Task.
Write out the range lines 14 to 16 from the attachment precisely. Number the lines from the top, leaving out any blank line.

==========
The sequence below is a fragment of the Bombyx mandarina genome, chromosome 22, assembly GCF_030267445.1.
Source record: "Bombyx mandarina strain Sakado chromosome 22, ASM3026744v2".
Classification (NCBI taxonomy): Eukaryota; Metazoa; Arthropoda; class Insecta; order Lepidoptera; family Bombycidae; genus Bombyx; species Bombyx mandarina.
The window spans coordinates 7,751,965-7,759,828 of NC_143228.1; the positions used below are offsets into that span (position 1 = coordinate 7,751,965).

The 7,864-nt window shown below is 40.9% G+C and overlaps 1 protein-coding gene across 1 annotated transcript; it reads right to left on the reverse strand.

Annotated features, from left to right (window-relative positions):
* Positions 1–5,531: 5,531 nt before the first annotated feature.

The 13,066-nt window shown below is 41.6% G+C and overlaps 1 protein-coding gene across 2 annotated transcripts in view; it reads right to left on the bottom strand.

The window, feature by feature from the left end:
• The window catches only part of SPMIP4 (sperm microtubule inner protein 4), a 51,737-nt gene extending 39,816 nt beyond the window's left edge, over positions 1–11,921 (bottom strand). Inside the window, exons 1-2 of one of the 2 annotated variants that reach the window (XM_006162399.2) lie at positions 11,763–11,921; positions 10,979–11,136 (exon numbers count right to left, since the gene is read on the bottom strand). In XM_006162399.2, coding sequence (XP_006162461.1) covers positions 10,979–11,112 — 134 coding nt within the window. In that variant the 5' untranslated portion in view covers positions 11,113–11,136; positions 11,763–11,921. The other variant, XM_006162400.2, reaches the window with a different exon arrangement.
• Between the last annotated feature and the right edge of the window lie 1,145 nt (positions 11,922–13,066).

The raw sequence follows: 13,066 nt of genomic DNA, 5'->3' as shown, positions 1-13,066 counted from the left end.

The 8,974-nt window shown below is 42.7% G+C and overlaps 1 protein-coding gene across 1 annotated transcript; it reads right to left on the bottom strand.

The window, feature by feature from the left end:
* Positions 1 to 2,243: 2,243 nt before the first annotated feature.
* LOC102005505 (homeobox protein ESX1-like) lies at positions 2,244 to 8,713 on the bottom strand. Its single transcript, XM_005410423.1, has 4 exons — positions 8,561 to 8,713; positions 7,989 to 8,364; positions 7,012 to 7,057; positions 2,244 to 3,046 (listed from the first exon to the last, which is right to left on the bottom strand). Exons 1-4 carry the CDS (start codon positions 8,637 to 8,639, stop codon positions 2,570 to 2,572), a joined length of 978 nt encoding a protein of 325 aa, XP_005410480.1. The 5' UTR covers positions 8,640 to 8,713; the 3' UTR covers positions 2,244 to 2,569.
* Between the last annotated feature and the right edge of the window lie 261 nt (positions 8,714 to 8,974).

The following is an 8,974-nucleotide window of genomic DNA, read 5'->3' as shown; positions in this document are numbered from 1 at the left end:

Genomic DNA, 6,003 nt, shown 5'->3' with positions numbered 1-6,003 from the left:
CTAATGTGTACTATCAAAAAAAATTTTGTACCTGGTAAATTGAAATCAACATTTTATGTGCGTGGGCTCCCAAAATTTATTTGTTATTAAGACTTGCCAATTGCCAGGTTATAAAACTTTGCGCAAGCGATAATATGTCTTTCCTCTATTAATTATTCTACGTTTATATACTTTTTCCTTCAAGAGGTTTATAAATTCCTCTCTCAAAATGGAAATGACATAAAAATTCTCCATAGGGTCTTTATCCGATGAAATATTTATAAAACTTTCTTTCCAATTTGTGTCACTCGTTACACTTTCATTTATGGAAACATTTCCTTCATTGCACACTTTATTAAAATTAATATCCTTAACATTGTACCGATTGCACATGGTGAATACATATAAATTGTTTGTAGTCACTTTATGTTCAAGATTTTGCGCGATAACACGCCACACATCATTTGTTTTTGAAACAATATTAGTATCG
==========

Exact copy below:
The window, feature by feature from the left end:
* Positions 1 to 2,243: 2,243 nt before the first annotated feature.
* LOC102005505 (homeobox protein ESX1-like) lies at positions 2,244 to 8,713 on the bottom strand. Its single transcript, XM_005410423.1, has 4 exons — positions 8,561 to 8,713; positions 7,989 to 8,364; positions 7,012 to 7,057; positions 2,244 to 3,046 (listed from the first exon to the last, which is right to left on the bottom strand). Exons 1-4 carry the CDS (start codon positions 8,637 to 8,639, stop codon positions 2,570 to 2,572), a joined length of 978 nt encoding a protein of 325 aa, XP_005410480.1. The 5' UTR covers positions 8,640 to 8,713; the 3' UTR covers positions 2,244 to 2,569.